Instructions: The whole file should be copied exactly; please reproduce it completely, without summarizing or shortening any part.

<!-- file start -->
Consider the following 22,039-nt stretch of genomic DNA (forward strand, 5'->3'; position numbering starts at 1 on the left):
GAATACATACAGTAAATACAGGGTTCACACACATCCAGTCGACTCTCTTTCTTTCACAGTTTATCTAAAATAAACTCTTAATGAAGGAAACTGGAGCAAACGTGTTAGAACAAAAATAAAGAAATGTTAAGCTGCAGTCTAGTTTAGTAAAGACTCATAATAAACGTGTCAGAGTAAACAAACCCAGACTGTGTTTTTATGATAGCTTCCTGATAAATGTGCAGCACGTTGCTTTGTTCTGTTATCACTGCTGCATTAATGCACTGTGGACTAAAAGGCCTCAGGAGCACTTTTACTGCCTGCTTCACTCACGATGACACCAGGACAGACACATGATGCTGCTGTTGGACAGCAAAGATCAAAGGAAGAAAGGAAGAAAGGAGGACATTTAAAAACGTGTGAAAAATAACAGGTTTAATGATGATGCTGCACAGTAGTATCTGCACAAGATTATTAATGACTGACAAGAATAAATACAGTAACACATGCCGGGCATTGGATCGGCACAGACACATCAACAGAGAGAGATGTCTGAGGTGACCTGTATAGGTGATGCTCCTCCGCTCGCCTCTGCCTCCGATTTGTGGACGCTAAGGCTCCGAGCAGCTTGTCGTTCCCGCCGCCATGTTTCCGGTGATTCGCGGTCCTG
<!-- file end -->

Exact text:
Consider the following 22,039-nt stretch of genomic DNA (forward strand, 5'->3'; position numbering starts at 1 on the left):
GAATACATACAGTAAATACAGGGTTCACACACATCCAGTCGACTCTCTTTCTTTCACAGTTTATCTAAAATAAACTCTTAATGAAGGAAACTGGAGCAAACGTGTTAGAACAAAAATAAAGAAATGTTAAGCTGCAGTCTAGTTTAGTAAAGACTCATAATAAACGTGTCAGAGTAAACAAACCCAGACTGTGTTTTTATGATAGCTTCCTGATAAATGTGCAGCACGTTGCTTTGTTCTGTTATCACTGCTGCATTAATGCACTGTGGACTAAAAGGCCTCAGGAGCACTTTTACTGCCTGCTTCACTCACGATGACACCAGGACAGACACATGATGCTGCTGTTGGACAGCAAAGATCAAAGGAAGAAAGGAAGAAAGGAGGACATTTAAAAACGTGTGAAAAATAACAGGTTTAATGATGATGCTGCACAGTAGTATCTGCACAAGATTATTAATGACTGACAAGAATAAATACAGTAACACATGCCGGGCATTGGATCGGCACAGACACATCAACAGAGAGAGATGTCTGAGGTGACCTGTATAGGTGATGCTCCTCCGCTCGCCTCTGCCTCCGATTTGTGGACGCTAAGGCTCCGAGCAGCTTGTCGTTCCCGCCGCCATGTTTCCGGTGATTCGCGGTCCTG